Something else that’s on the increase is elective procedures.
The MED has been able to boast of its burn and trauma centers and its Neonatal Intensive Care Unit, where high-risk babies are cared for. But patients whose conditions allowed them time to choose a hospital were going elsewhere.
“When you’re dealing with elective-type procedures, two things come into play – one, that your doctor likes to practice (at The MED), and if the doctor likes the facility, that the facility is clean and bright,” Coopwood said. “It plays a role.”
Plans for New Facilities
Now plans are being formed to create new facilities altogether.
Coopwood said ideas are just now emerging to replace all but one of the buildings on The MED’s campus, beginning with the Adams Pavillion on Jefferson Avenue, which is the oldest, built in the 1940s.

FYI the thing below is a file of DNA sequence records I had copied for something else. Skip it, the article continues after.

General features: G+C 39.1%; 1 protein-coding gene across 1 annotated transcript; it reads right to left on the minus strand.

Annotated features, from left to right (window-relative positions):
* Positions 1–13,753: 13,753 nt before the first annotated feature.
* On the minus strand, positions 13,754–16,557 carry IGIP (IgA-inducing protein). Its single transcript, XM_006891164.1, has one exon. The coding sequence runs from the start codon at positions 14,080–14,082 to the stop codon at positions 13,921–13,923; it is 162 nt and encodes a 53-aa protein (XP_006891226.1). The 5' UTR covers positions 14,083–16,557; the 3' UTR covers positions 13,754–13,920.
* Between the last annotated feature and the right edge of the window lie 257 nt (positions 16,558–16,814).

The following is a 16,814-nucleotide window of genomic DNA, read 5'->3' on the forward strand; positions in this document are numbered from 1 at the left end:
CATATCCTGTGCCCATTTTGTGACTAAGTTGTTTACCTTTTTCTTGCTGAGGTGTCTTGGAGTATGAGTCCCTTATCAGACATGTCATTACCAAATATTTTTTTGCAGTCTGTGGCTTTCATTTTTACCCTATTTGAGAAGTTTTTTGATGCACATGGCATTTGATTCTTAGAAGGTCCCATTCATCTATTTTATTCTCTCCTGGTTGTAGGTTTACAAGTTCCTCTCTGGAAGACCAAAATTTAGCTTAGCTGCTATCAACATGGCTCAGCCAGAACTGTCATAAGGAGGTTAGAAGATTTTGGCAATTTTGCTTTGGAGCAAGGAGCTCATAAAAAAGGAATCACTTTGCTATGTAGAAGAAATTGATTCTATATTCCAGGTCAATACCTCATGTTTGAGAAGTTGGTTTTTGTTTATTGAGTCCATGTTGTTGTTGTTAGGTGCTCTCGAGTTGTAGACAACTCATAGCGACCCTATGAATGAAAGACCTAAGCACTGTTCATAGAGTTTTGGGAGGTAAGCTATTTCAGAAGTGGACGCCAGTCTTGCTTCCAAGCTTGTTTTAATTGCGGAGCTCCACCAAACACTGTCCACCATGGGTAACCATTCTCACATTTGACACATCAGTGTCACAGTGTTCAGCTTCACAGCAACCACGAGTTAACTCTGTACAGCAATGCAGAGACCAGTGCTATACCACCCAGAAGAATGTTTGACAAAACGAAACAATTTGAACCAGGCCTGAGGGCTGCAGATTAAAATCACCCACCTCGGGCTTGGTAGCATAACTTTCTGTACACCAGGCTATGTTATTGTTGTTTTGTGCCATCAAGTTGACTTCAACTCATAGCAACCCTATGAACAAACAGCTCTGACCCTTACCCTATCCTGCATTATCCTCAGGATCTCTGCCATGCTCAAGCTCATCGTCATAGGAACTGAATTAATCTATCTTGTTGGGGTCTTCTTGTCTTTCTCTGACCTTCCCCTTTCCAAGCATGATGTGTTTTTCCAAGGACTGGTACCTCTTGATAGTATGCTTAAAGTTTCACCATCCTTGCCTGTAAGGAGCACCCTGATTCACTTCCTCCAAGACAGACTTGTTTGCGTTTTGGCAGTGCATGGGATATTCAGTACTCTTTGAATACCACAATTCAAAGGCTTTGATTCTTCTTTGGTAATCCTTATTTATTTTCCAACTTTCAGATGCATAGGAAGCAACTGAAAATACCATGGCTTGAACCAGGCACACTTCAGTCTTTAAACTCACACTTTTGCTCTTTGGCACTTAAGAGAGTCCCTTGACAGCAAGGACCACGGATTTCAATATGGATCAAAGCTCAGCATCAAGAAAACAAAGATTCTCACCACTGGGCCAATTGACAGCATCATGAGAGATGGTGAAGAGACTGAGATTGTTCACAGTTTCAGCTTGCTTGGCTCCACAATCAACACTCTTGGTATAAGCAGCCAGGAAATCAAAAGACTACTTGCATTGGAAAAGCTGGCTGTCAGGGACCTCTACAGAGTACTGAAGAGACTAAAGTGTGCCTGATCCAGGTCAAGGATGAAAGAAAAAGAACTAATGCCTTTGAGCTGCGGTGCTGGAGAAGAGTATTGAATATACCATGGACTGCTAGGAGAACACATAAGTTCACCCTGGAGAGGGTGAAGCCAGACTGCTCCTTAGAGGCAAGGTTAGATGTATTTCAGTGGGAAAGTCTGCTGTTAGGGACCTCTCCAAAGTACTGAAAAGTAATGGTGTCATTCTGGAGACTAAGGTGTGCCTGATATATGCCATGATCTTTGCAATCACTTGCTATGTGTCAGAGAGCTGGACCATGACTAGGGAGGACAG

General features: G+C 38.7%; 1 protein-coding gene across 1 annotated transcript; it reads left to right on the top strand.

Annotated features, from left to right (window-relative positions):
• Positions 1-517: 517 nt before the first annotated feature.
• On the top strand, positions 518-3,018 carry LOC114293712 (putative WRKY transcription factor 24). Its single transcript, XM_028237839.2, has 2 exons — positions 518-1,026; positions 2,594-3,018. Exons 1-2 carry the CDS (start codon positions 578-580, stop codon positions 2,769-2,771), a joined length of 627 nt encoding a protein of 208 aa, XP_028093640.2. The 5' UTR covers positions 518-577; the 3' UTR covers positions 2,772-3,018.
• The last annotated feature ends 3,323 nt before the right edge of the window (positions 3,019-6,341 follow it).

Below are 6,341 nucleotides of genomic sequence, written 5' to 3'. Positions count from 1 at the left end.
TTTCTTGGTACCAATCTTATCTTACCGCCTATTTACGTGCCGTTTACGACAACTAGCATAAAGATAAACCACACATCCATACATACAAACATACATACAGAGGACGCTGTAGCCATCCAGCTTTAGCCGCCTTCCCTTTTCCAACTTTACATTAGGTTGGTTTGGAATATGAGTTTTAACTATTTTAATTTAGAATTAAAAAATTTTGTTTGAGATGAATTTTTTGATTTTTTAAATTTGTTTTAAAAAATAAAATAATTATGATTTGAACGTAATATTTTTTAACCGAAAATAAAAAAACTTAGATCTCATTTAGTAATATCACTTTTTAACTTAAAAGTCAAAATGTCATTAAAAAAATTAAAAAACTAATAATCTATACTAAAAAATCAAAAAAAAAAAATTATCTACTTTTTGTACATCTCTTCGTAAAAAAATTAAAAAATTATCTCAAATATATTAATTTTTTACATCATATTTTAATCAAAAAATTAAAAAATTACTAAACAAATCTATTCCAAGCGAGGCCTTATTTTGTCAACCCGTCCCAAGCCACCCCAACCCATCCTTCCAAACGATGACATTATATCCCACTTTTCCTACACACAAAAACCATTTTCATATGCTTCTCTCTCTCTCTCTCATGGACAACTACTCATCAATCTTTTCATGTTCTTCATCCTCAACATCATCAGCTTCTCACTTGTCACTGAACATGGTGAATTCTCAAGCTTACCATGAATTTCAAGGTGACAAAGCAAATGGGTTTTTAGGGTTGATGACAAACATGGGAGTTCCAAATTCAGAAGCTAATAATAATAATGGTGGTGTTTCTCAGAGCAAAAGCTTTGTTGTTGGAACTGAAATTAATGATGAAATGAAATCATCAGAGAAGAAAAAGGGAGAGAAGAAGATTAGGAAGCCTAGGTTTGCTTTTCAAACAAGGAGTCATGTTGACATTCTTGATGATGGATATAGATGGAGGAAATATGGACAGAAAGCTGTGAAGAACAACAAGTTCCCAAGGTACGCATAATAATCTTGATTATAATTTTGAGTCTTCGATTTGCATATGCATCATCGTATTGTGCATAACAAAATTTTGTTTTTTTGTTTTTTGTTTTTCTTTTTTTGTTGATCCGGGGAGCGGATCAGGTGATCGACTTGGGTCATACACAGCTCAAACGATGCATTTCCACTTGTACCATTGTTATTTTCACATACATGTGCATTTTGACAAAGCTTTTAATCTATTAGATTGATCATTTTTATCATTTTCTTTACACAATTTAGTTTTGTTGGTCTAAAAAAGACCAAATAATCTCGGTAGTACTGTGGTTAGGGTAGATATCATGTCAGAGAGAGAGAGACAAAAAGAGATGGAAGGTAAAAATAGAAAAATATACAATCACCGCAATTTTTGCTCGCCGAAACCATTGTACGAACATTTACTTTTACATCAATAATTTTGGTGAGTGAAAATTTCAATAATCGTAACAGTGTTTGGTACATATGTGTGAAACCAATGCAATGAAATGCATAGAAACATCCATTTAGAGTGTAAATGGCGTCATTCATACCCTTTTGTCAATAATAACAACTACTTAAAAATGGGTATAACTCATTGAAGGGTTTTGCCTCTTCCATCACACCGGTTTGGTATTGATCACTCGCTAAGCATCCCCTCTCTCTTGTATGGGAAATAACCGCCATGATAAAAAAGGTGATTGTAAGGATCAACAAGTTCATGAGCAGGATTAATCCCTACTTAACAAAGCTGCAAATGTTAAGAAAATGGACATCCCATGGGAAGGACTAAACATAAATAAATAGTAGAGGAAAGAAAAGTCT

It currently houses The MED’s administration but will be replaced by a new center for women and infants.
Coopwood said The MED would remain at its current location in the downtown medical district even though that means shifting services from building to building as new buildings are constructed and old ones are torn down in turn.
It is likely the Turner Tower, which was built in 1992 and houses the burn unit, will remain. It has several floors that were never put to use.
“I think that it’s doable; we just have to make sure that we continue growing from a financial standpoint,” Coopwood said.
One thing The MED won’t be doing, though, is buying up small physicians’ groups, something that Coopwood said as a doctor himself he doesn’t see as feasible.
“I’m not a proponent of purchasing physicians’ offices,” he said. “I can say that honestly now because we have a little money in the bank and we could go out and buy them.
“Doctors are interesting people. If you hire them to do a job, they’ll do it. If you hire them under the premise that they can still do what they normally do and then you try to change it, it becomes very difficult.”